In the example above we create static resources that are available for all elements in current window. Then, inside resource we create a style definition where we set style key and target type (this is optional, however to have access to control-specific properties it is recommended to do so). Now, to set specific property we use property setters where we declare a property name and assign value to it. Once, the style is defined it can be assigned to a control. The XAML code above would generate that window:

To define styles available for elements only in one container (e.g. in a panel) we need almost exactly the same code. The only change would be that the resources are set for a stack panel not for window (StackPanel.Resources instead of Window.Resources).

External resources
To reuse the same styling in multiple windows we need to create a resource dictionary. It is nothing else than a XAML file. Simply right click on your project in Solution Explorer and go Add and then Resource Dictionary.

In that file you declare styles as you like for various controls, then you put path to this file in Resources section of any container you want to style:

It is also possible to put it in application’s resources having the styles available in whole app.

In the code above there are MergedDictionaries specified. This allows to use multiple resource dictionaries in one container. If a key exists in more than one source dictionaries the last one specified will be used.

Triggers can be used to specify certain conditions that must occur to enable the style (the most common example: a button is hovered).

The code above will make a button to change its properties if IsMouseOver property is set to true.
So, that’s it for today. I know that styling in WPF is much more vast topic and surely I will come back to it, but this basic introduction is sufficient for me for the time being.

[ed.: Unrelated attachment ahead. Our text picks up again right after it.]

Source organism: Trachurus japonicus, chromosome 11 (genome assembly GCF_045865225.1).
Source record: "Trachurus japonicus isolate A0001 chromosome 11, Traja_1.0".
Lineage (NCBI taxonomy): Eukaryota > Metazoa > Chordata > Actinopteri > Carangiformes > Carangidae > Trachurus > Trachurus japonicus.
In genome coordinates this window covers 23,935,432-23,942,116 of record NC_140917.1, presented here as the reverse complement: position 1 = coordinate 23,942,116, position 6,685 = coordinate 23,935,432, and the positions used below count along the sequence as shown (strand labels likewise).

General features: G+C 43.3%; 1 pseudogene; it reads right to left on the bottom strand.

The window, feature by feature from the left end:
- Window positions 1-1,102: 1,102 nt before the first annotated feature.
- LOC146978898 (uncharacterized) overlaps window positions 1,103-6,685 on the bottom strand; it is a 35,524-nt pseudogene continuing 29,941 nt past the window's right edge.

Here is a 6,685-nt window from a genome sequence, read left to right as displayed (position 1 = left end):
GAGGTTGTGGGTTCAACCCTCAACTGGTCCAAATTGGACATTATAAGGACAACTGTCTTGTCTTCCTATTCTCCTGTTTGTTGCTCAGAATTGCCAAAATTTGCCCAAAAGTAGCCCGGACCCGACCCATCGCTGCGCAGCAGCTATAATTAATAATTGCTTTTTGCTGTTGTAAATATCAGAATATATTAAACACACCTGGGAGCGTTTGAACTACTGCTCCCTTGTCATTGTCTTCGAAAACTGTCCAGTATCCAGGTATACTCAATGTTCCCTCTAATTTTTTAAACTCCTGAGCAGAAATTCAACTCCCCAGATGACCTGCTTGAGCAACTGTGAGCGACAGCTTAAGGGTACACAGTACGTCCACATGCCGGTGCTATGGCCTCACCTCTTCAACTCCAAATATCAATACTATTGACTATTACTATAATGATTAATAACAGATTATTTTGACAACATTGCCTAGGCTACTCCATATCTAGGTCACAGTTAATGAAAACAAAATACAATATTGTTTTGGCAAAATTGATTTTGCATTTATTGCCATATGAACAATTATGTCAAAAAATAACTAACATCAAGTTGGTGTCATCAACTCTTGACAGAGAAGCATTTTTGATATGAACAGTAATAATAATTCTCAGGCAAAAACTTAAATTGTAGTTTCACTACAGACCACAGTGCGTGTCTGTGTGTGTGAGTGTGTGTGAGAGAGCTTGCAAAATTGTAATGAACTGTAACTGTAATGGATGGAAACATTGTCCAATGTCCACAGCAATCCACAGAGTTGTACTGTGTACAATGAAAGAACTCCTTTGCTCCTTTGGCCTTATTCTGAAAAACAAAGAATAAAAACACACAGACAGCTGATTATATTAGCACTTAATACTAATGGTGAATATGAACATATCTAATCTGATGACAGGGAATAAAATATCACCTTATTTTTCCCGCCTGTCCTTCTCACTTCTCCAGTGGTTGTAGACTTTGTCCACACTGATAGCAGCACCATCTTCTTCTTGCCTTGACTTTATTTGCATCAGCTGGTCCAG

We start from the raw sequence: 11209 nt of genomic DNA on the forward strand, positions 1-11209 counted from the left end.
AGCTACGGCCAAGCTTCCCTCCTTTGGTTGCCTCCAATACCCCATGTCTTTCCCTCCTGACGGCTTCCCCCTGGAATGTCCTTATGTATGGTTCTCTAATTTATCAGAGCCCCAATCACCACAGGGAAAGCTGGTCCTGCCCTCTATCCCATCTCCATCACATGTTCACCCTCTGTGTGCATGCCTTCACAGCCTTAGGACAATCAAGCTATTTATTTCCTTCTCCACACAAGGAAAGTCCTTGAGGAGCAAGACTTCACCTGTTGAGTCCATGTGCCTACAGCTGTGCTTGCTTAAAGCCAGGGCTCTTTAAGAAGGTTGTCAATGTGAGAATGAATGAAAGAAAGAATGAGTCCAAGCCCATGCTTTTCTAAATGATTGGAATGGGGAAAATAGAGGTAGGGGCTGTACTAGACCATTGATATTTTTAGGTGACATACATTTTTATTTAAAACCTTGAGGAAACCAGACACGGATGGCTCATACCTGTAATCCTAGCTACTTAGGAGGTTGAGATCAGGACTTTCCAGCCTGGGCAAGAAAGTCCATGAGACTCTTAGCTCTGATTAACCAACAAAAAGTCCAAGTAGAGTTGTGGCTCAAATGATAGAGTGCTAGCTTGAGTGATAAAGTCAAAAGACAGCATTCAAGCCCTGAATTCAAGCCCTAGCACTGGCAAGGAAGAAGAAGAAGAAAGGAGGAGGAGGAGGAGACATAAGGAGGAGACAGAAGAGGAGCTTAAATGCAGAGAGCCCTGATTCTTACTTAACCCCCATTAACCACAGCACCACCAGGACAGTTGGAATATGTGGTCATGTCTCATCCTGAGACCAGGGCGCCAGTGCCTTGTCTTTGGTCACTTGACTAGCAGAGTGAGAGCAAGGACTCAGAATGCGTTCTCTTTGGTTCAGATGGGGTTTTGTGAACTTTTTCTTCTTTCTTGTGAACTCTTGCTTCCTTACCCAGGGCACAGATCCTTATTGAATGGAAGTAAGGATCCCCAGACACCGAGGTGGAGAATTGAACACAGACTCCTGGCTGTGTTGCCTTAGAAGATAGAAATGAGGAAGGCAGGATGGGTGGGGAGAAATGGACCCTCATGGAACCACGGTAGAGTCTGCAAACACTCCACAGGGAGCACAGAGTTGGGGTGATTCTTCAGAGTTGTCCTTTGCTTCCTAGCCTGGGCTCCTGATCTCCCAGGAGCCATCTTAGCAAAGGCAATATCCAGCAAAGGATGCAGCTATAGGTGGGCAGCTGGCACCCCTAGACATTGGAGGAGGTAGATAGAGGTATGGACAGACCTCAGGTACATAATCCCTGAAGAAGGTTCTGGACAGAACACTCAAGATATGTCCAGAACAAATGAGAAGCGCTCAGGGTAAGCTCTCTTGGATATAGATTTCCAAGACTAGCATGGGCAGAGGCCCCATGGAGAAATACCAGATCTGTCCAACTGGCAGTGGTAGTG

Thanks you, Michal.

EratoWPF – Sieve of Eratosthenes (WPF and MVVM)

I have just finished another simple app. This time it’s an application to look for prime numbers. The app is again simple but the reason for that is I wanted to make an approach to something new. This time it is MVVM design pattern.
What is MVVM? It is a software design pattern which goal is to separate user interface form application’s logic and data model.
M – model – data source
V – view – user interface
VM – view model – logic and a ‘go-between’ model and view
Use of MVVM pattern allows for a project to be simultaneously developed by a graphic designer and a coder as the UI does not (and should not) require any code-behind. Another advantage is that the whole logic and data-model can be quickly ported to new UI. Microsoft emphasises use of Blend for Visual Studio which is a graphic-design tool for creating (not only, but also) WPF user interfaces to design UIs. In this case I didn’t follow that advice. XAML editor in Visual Studio is sufficient for me.

So, how the separation is achieved? In EratoWPF case, first  I created a model which is PrimeNumbers class in PrimeNumbers.cs file. To be sure that it is working as it should I also created another project called PrimeNumbersSieveTester which is a small console application that tests the class.
Next, I started building the view in XAML with input text boxes and some buttons to run the algorithm or clear inputs.
Finally, I started building the view model. It represents the content of the UI. The view model also privately instantiates the model. The UI will not have access to it.